How has life at the Convent changed in light of the epidemic, and how is everyone coping? We went out and interviewed the people involved.
According to the doctor who is caring for our sisters, all the patients are safely past the crisis point. The sisters who are ill are in isolation in the monastic cells, and the healthy sisters been accommodated at the guesthouse. All are following the recommended treatments and precautions, including mask-wearing and separate dining arrangements.
Nun Maria (Yakovleva): As we have said earlier, several of our monastic sisters were diagnosed with COVID a few days after the Pascha, and the rest were diagnosed several days later. Nearly one-half of our sisters were found to be infected in a screening conducted by the public health services. Seven were taken to hospital, and the rest were allowed to remain at the Convent. I was one of the sisters who had the virus, but I did not need to be hospitalised.
Many sisters diagnosed with the COVID infection were asymptomatic, and felt much better than those who were ill, but their COVID test was negative. This was something I did not expect.
Recently, we were heartened by the news that two of our sisters who were first diagnosed with COVID-19 - Nun Alexia (Yudina) and Nun Paraskeva (Gornostayeva) - are now free from the disease. Nun Alexia has even had some improvements in some of her pre-existing chronic conditions.
With God’s help, Archpriest Vasily Lesko has also recovered. Reportedly, when the doctors who treated him asked him what had given him the strength, Father Vasily replied: “the love of Our Lord Jesus Christ and the prayers of the people with loving hearts”. Father Vasily is now with his family in a village in southern Belarus.
The sisters who still have the illness are staying in their rooms in self-isolation. The doctors allow them to go for a short walk from time to time, and when they do, they will always wear a mask and keep a safe distance from others. The sisters who are not ill do the cooking, clean up at church and sing at the worship services and do not come into any contact with those infected.
Every other day, the sisters are visited by a doctor from the hospital who takes their temperature, measures their blood oxygenation levels. The doctor is helped by the sisters who are trained in medicine, who monitor the condition of the infected on a daily basis and will call an ambulance if the symptoms worsen. All are receiving good care; all are well fed and are well provided for. Many are on the road to recovery.
We also wrote about some members of our clergy who had tested positive for the virus. One of them, Father Sergius Nezhbort, has already returned home from the hospital and is feeling well. Two other clergy – Father Dimitrius Basalygo and Deacon Boris Bakhvalov are in good condition and are now home in self-isolation. Father Alexander Pashkovsky, who was diagnosed with pneumonia, is also recovering.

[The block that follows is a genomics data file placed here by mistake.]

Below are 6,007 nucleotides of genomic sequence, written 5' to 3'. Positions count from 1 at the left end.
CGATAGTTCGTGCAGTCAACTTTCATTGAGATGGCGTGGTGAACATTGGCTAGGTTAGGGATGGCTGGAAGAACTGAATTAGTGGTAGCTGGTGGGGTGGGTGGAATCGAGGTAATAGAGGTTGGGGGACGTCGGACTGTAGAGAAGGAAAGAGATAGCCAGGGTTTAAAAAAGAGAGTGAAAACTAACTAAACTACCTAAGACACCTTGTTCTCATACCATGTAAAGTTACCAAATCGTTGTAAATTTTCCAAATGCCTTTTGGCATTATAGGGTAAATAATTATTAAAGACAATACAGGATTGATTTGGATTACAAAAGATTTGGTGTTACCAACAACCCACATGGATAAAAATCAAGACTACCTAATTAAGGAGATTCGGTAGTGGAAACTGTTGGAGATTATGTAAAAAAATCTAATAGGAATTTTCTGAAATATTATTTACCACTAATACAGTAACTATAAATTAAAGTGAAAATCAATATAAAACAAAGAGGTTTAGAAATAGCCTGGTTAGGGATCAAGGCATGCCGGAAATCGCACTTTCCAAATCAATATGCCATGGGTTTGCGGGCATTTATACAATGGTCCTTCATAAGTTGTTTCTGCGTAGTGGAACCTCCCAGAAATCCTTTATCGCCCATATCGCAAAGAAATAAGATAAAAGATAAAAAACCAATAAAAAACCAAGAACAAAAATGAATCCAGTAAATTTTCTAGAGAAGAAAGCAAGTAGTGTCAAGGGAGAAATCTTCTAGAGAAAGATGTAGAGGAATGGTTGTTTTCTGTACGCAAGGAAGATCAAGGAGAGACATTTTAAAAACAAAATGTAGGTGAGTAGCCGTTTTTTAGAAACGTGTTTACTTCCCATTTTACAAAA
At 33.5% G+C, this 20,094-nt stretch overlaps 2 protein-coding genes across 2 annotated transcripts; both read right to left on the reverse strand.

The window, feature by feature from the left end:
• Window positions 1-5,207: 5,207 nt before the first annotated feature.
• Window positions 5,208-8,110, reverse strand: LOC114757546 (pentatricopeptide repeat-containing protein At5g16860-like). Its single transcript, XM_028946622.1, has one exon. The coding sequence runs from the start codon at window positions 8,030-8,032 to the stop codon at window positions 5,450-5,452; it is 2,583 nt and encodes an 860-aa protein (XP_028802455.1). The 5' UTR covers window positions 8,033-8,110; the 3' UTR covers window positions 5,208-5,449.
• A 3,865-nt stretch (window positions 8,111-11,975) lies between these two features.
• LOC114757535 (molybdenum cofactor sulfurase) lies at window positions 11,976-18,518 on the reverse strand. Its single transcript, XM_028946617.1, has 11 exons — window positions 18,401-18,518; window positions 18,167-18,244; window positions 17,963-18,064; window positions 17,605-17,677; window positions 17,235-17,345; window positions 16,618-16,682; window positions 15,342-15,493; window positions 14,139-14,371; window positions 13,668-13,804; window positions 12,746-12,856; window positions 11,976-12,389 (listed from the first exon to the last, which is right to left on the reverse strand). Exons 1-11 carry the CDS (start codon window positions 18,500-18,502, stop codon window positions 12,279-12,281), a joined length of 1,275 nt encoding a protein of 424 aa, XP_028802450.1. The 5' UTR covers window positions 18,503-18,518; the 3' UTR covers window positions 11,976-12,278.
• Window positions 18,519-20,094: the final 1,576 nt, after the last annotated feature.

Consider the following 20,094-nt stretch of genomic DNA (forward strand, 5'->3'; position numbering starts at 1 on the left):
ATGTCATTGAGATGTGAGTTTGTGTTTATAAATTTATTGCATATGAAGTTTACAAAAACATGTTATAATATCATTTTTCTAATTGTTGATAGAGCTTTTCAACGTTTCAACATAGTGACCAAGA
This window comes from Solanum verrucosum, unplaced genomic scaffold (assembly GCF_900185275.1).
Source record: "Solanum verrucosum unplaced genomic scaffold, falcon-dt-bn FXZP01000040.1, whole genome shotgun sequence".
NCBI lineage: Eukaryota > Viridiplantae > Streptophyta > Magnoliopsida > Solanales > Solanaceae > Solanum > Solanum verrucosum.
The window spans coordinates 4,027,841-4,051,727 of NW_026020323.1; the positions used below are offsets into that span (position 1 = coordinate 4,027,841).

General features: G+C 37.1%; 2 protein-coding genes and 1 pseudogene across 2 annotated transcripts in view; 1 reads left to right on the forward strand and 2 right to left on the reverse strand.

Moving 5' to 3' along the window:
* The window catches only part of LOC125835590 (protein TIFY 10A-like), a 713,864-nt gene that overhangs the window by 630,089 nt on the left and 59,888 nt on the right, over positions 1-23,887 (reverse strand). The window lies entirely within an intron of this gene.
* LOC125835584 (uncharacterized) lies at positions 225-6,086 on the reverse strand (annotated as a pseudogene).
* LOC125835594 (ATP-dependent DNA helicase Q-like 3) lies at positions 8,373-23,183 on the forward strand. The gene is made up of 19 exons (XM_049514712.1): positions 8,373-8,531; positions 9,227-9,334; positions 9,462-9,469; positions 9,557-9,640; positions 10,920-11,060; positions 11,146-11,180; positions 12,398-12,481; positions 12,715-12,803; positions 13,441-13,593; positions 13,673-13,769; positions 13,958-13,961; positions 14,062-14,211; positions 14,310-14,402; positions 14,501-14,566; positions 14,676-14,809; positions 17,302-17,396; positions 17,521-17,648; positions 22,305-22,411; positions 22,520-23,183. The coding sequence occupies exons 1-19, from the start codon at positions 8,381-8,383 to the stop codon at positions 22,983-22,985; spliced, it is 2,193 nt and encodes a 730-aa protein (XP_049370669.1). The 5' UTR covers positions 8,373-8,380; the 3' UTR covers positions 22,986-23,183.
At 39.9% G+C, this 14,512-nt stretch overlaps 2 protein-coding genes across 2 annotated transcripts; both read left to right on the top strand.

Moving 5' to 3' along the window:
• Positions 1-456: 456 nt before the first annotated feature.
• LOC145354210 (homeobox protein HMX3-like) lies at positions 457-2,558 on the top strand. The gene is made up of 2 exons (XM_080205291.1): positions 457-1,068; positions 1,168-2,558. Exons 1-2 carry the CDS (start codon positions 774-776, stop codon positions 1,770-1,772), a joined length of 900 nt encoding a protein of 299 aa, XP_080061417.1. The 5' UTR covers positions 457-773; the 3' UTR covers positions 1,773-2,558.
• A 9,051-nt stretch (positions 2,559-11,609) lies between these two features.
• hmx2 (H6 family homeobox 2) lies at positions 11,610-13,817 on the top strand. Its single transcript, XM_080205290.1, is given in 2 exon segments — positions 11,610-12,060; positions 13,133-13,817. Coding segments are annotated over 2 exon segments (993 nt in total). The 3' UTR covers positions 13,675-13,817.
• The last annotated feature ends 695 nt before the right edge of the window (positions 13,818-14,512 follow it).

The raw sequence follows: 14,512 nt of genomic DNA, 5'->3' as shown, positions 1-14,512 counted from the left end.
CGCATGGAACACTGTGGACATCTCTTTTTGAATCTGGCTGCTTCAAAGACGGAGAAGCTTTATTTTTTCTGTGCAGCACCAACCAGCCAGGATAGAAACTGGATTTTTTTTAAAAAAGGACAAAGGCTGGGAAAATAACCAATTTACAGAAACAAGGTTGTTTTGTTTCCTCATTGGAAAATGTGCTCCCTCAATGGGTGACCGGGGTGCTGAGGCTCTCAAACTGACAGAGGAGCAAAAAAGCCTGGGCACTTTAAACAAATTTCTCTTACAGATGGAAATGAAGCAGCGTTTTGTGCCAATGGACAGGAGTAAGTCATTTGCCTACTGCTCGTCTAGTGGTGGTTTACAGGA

We are mourning the death of one of our sisters, Nun Maria (Kovalchuk), who was 83. She had tested positive for coronavirus but also had multiple underlying medical conditions. The cause of death stated in her death certificate is cardiac insufficiency. She resided on the monastic farmstead in Vishnyovka Village.
Father Andrey Lemeshonok: We are not in denial. The people at church have never been immune to illness or death. But people come to church for totally different reasons. They come to be helped. There are a lot of hospitals in our area, and we cannot turn away the people who come to us in a terrible state, some with suicidal thoughts. The National mental health clinic nearby has a separate ward for suicidal patients. I think it would be unfair and completely dishonest to say to these people: “Sorry, there is nothing we can do for you; we have lots of other things on our plate. I think it would be a very mean thing to say and do”.
Situations such as this should bring us to rethink our lives, and reconsider who we are and what we are after. As Christians, we ought to start opening up to Christ at last, and letting Him into our lives.
We wish a speedy recovery to our beloved clergy and monastics and ask you all for your prayers.
Those Orthodox Christians who follow the Julian calendar are about to start the shortest period of fasting of the liturgical year on the 14th of August - the Dormition Fast. It lasts only for two weeks.
Meeting with God is always very personal, mysterious, unperceivable. Sisters of our Convent share their stories of when and how they heard the Lord and responded to His call. The first story about the way to God shared with us Nun Mitrodora.